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Alright, now that we have got our Preferences out of the way, we are going to take a look now at the new CS3 interface. So what am I going to have you do is go ahead and open up the file, just by doing Ctr+O on the PC, Command+O on the Mac and I am going to have you go into your Project Files folder which should be on your Desktop and go into the Chapter 01 folder and select Welcome.jpg. Once you do that, let's go ahead and click Open and it will automatically jump right into this file right here inside of Photoshop CS3 and this is just to kind of have something on the screen so that you are aware of the Image window itself and how it works and how it is going to operate as you work throughout Photoshop.
So here is this little Welcome image here and over here on the left-hand side, we have the toolbar and the CS3 toolbar is pretty new actually because it's a single-column toolbar as opposed to previous versions of Photoshop where you had the double-column toolbar. Now, for those of you who are used to that two-column toolbar, if you want to get that back, it's a very easy fix. Come up here to the top of this toolbar and just click this little double arrow icon right here and once you do that, you will notice, it automatically switches back into that two-column look that you are familiar with.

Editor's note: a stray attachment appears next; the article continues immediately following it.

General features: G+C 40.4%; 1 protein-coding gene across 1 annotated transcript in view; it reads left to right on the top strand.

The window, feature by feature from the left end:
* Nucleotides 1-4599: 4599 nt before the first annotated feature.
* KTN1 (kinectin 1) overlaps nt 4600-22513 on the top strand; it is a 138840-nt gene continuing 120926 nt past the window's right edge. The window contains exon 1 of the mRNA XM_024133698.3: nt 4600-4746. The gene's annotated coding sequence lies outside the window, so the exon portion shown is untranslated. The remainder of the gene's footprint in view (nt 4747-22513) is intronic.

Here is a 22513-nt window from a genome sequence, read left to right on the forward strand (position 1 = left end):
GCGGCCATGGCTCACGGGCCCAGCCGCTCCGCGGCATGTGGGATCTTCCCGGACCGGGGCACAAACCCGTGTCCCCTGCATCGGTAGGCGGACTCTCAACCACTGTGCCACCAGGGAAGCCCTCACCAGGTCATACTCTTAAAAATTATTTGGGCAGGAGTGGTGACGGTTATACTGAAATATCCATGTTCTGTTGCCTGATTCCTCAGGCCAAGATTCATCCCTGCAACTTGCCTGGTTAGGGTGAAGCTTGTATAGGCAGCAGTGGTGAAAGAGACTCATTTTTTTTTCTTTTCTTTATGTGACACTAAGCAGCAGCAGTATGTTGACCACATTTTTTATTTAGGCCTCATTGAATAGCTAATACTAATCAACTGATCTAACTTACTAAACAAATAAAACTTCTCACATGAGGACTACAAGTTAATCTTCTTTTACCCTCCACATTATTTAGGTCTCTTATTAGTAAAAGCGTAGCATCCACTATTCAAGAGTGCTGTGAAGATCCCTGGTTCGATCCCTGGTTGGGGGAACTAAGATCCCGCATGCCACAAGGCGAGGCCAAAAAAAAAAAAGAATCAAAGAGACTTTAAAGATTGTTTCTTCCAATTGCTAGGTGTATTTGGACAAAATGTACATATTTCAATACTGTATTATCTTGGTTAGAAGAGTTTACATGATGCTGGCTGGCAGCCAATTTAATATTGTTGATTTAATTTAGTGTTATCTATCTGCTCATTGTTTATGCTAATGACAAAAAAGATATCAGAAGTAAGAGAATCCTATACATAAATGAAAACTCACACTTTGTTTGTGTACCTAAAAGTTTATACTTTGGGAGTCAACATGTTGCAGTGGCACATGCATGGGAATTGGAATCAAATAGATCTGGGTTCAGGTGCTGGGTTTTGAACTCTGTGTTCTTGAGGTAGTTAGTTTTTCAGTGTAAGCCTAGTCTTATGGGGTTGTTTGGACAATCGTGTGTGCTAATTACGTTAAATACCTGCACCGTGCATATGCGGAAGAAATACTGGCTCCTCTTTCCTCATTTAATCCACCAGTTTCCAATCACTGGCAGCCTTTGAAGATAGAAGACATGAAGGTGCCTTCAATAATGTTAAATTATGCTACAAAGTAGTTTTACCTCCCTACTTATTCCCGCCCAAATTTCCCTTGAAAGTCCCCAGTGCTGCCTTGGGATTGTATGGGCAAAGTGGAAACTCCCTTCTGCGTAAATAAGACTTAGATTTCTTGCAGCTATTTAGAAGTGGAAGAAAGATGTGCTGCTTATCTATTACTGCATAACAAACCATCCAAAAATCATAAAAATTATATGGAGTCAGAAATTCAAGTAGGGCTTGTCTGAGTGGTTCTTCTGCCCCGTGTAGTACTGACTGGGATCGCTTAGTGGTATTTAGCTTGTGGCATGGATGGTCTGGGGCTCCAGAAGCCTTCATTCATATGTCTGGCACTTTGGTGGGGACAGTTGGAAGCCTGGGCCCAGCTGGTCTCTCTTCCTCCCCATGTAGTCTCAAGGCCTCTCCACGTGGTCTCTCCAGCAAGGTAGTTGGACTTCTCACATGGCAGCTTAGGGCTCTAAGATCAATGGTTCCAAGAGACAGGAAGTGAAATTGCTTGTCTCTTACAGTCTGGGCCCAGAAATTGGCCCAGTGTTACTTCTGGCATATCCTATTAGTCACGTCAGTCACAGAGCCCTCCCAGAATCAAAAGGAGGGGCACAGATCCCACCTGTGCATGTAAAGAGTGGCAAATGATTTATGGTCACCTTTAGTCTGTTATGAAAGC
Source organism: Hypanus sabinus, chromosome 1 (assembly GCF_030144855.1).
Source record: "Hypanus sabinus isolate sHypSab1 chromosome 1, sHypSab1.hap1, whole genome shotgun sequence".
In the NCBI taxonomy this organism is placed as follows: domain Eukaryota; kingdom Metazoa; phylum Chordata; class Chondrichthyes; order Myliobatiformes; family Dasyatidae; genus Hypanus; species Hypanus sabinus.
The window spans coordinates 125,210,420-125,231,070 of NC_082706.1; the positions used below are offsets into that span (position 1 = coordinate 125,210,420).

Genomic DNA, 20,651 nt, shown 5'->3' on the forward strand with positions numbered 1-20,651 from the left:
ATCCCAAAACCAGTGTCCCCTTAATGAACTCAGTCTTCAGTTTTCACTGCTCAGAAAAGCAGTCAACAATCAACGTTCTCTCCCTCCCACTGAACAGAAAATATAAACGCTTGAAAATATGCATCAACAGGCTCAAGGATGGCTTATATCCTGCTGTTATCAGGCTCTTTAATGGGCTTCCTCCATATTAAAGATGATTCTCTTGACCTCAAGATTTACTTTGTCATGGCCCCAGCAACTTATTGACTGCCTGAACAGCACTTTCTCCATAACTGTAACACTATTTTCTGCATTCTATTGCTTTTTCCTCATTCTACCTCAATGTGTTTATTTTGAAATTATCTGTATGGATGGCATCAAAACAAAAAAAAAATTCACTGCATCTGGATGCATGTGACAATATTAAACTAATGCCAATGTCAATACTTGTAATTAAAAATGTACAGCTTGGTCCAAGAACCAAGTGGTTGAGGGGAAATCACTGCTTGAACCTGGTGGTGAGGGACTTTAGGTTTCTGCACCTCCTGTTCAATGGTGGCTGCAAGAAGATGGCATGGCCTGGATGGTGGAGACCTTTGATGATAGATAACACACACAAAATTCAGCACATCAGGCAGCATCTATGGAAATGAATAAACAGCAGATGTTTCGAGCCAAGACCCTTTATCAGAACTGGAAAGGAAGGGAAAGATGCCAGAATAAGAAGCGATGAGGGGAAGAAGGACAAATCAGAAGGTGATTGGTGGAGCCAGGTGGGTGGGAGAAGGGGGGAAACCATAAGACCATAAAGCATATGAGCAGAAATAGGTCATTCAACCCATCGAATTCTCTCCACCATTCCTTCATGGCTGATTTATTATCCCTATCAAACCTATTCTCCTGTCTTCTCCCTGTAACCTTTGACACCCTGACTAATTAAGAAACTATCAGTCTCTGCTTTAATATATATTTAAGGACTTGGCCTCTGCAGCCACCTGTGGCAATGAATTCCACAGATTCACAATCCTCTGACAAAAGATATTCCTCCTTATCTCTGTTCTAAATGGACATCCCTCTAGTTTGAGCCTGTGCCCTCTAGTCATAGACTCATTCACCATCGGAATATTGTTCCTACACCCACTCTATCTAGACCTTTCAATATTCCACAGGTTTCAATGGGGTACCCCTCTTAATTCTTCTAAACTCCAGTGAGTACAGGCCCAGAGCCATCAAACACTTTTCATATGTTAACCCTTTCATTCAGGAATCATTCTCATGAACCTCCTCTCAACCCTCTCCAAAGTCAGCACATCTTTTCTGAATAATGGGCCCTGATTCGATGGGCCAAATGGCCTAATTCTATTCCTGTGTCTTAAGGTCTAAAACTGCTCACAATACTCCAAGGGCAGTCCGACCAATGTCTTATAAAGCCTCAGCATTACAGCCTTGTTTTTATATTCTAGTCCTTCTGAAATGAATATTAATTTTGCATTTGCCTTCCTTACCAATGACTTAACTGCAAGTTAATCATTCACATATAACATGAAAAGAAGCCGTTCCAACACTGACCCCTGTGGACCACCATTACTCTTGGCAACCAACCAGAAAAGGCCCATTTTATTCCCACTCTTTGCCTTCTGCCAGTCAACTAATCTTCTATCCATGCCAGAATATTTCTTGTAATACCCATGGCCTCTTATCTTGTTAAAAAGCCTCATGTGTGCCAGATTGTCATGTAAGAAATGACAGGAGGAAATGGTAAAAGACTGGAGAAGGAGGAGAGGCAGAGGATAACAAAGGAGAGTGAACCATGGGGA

Now, the tools themselves have not changed, there is a couple of new additions but they are just merged within different groups here. So there is not actually any new groupings of the tools themselves. You still have your Selection group on top, you have your Painting and Retouching group in the middle. Next, you have your Vector groups running underneath those and then you have your Information or Annotation groups underneath that has your Note tool, your Zoom Tool and so forth and so on.